I have personally implemented OAuth and studied its RFCs.
OAuth1 is a mess, and OAuth2 is much worse. New standard build on top of these are more or less the same, just with easier frameworks and more complex (if any) proof of security.
Everybody uses it, I know, but only for a lack of a real alternative. The alternative would be to design something from scratch, or use OpenID. OpenID is actually simpler than OAuth, but never took enough traction, maybe because the federation and the redirect between web pages scared people, I’m not sure.
The OAuth1 specification lets you do things in different ways: this confused people and created problems when people started realizing that the “optional” stuff was not really that optional. It also forces you to use some (basic) crypto and hash tricks, but its main problem is that it is not portable. By this I mean that your implementation for site1 will never work on site2.
The solution? Make it worse in OAuth2. Make everything optional, make everything even more incompatible between different domains.
OAuth should die The main author declared it a failure and asked for his name to be removed from that some 3-4 months before the standardization.
…I could talk for hours on why I hate OAuth, and I promise you a specific post on the matter… expect a long one :)
Protocol stacks are good. They give you an abstraction, so first you have a small piece of software that does one thing, then an other one does an other…
The protocol stack is just an other form of modularization. But It has big limitations, and you can easy see them:
The list can go on. This is not modularization. This is patchwork. I’m not saying it doesn’t work, but the overall effort to keep things together is much higher, and you still need to be an expert in all those protocols. there is no abstraction
And you have lost all flexibility and underlying protocol features.
Not completely. The idea is correct, but no one ever used a strict abstraction like the OSI protocol pile. Just think about TCP,UDP, which require the IP and the port to track a session.
Abstractions are good, but combining the transport, session and presentation layers (4-5-6) in Fenrir yields extremely short, efficient headers, more security and shorter connection setup times.
Fenrir can avoid encryption if you want(for now). You can have anonymous connections. But in today’s world, can you really say you don’t need authenticated connections?
I’m talking about knowing that the data you have comes from the right server or client. You need that. Even when you think you don’t. And to have that, even today, you need a full protocol stack. Just for that. Why don’t we simplify things a bit? Encryption is not that hard on hardware anymore, anyway.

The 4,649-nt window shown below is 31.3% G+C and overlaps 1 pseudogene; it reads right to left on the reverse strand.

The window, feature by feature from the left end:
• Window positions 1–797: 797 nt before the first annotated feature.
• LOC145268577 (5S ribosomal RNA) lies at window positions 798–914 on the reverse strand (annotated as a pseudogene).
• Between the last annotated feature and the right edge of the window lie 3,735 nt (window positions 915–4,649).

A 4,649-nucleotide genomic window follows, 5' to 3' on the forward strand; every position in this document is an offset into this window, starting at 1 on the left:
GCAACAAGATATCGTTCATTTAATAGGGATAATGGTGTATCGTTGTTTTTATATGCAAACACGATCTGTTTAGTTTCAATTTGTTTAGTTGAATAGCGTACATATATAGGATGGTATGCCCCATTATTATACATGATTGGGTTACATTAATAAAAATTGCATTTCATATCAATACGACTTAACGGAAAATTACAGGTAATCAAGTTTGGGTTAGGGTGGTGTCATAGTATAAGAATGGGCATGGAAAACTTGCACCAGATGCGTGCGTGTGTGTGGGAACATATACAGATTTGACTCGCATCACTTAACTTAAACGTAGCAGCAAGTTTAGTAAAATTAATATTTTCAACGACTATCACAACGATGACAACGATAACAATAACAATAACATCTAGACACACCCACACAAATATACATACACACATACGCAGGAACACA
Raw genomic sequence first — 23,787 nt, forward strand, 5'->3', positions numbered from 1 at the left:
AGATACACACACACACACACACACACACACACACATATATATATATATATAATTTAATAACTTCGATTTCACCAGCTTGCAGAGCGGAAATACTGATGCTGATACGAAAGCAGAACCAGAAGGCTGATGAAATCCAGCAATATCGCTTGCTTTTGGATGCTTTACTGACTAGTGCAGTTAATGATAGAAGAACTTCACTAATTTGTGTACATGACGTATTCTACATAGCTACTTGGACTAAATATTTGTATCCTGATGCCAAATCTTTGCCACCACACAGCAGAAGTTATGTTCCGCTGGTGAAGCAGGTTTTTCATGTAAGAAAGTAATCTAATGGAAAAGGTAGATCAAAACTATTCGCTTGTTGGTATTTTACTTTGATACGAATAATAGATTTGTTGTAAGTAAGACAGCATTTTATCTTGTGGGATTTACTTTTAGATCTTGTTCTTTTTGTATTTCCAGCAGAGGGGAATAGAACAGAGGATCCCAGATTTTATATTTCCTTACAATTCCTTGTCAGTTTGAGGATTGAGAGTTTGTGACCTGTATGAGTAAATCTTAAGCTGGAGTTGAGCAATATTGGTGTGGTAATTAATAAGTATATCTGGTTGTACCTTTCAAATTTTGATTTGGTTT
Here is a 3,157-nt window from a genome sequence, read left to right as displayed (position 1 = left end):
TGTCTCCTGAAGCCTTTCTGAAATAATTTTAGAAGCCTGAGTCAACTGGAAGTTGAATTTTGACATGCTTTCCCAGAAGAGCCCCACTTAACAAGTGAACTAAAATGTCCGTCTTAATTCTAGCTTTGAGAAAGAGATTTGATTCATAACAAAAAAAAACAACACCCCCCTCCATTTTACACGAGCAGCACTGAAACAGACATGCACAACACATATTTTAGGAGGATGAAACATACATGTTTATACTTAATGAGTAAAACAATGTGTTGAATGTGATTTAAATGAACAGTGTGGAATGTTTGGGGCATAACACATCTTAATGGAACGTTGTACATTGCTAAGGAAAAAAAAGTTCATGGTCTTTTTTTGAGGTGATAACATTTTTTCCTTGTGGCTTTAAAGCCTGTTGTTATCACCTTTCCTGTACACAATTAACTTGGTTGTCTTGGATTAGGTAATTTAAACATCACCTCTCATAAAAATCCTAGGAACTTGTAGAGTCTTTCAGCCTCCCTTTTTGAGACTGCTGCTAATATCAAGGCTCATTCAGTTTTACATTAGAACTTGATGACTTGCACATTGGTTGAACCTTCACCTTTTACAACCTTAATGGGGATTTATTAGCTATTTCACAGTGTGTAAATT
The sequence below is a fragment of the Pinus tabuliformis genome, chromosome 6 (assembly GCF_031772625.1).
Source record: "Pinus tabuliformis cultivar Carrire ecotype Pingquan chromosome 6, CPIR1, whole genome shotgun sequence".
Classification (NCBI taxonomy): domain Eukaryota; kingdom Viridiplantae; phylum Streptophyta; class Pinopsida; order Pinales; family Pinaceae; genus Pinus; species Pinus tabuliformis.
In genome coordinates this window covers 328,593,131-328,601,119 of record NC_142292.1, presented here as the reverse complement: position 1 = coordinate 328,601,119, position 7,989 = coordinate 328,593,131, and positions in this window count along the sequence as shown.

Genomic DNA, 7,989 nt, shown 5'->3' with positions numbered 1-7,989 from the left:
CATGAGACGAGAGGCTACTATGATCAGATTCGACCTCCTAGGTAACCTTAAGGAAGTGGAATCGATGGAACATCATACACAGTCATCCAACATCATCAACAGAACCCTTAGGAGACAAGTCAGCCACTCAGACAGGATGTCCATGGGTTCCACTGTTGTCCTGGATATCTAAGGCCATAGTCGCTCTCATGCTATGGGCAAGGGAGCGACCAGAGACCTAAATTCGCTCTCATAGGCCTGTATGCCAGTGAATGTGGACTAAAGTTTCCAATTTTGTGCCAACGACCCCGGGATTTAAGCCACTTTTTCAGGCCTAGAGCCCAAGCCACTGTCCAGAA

See the above answers. It would be a patchwork. I wouldn’t be really able to use the abstraction of QUIC, I would have to track things inside QUIC. I wouldn’t be able to fully utilize the features of the protocol.
I also have some reservations on the QUIC protocol, I don’t like how they do a couple of things, although it doesn’t mean it is not secure enough.
Note: Due to lack of progress, the status of the current implementation and the maturity of the language,I am seriously considering starting from scratch with Rust
Many people do not like C++. And with reason, as lots of things can go wrong, so you need to pay attention, especially thanks to all the sub-languages, which are all turing-complete.
But the 2011 version improved a lot. To the point where the programming style has to be changed in order to call the ode real “C++11”.
I’m still learning all the intricacies the new version, but I like it.
As long as the rules are clear, and not all the features of the language are used. Real C++ purists might not like the limitations we use while coding Fenrir, as it brings the code much nearer to C. But that’s exactly what I want: a language where I don’t have to double check every range for out-of-one errors, where I don’t have to worry about the strlen() insecurities, that stills lets me go down as low as C if I really need it.
In short, I don’t think it’s a bad language. It’s like goto: if used correctly you can write exceptional code, but if used every time you can, any way you can…
C++11 does not mean pure object-oriented design, does not mean that I won’t use a pointer where I can, etc… It will be a case-by-case until I can form a good enough document. For know, I am starting from a modified version of the Google guidelines